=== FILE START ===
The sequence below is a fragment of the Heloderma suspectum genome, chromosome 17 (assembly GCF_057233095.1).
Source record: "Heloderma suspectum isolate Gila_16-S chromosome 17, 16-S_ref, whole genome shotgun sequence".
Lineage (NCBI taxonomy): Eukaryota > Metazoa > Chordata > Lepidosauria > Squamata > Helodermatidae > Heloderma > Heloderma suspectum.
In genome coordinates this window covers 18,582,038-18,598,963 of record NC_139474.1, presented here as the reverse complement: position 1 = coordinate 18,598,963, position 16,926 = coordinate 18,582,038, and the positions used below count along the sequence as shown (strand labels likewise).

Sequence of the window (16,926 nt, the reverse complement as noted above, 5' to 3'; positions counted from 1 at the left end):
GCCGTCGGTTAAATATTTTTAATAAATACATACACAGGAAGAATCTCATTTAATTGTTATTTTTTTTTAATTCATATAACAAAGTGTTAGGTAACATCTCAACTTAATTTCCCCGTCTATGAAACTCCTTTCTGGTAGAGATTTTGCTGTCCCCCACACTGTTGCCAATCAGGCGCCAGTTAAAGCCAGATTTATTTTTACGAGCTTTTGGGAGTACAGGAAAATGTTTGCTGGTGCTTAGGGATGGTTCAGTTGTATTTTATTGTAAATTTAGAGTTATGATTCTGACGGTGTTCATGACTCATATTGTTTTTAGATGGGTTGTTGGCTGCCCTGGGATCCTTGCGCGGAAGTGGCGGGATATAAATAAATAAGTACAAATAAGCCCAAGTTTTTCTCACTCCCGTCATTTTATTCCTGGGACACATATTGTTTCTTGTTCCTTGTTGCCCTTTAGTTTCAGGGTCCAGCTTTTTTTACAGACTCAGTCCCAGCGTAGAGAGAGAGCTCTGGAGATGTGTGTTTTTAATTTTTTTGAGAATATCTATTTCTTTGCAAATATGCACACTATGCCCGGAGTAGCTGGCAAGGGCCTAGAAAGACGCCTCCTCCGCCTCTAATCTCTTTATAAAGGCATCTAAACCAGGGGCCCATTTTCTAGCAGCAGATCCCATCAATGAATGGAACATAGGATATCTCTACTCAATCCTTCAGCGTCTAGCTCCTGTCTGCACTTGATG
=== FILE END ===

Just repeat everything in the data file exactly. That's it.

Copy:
The sequence below is a fragment of the Heloderma suspectum genome, chromosome 17 (assembly GCF_057233095.1).
Source record: "Heloderma suspectum isolate Gila_16-S chromosome 17, 16-S_ref, whole genome shotgun sequence".
Lineage (NCBI taxonomy): Eukaryota > Metazoa > Chordata > Lepidosauria > Squamata > Helodermatidae > Heloderma > Heloderma suspectum.
In genome coordinates this window covers 18,582,038-18,598,963 of record NC_139474.1, presented here as the reverse complement: position 1 = coordinate 18,598,963, position 16,926 = coordinate 18,582,038, and the positions used below count along the sequence as shown (strand labels likewise).

Sequence of the window (16,926 nt, the reverse complement as noted above, 5' to 3'; positions counted from 1 at the left end):
GCCGTCGGTTAAATATTTTTAATAAATACATACACAGGAAGAATCTCATTTAATTGTTATTTTTTTTTAATTCATATAACAAAGTGTTAGGTAACATCTCAACTTAATTTCCCCGTCTATGAAACTCCTTTCTGGTAGAGATTTTGCTGTCCCCCACACTGTTGCCAATCAGGCGCCAGTTAAAGCCAGATTTATTTTTACGAGCTTTTGGGAGTACAGGAAAATGTTTGCTGGTGCTTAGGGATGGTTCAGTTGTATTTTATTGTAAATTTAGAGTTATGATTCTGACGGTGTTCATGACTCATATTGTTTTTAGATGGGTTGTTGGCTGCCCTGGGATCCTTGCGCGGAAGTGGCGGGATATAAATAAATAAGTACAAATAAGCCCAAGTTTTTCTCACTCCCGTCATTTTATTCCTGGGACACATATTGTTTCTTGTTCCTTGTTGCCCTTTAGTTTCAGGGTCCAGCTTTTTTTACAGACTCAGTCCCAGCGTAGAGAGAGAGCTCTGGAGATGTGTGTTTTTAATTTTTTTGAGAATATCTATTTCTTTGCAAATATGCACACTATGCCCGGAGTAGCTGGCAAGGGCCTAGAAAGACGCCTCCTCCGCCTCTAATCTCTTTATAAAGGCATCTAAACCAGGGGCCCATTTTCTAGCAGCAGATCCCATCAATGAATGGAACATAGGATATCTCTACTCAATCCTTCAGCGTCTAGCTCCTGTCTGCACTTGATG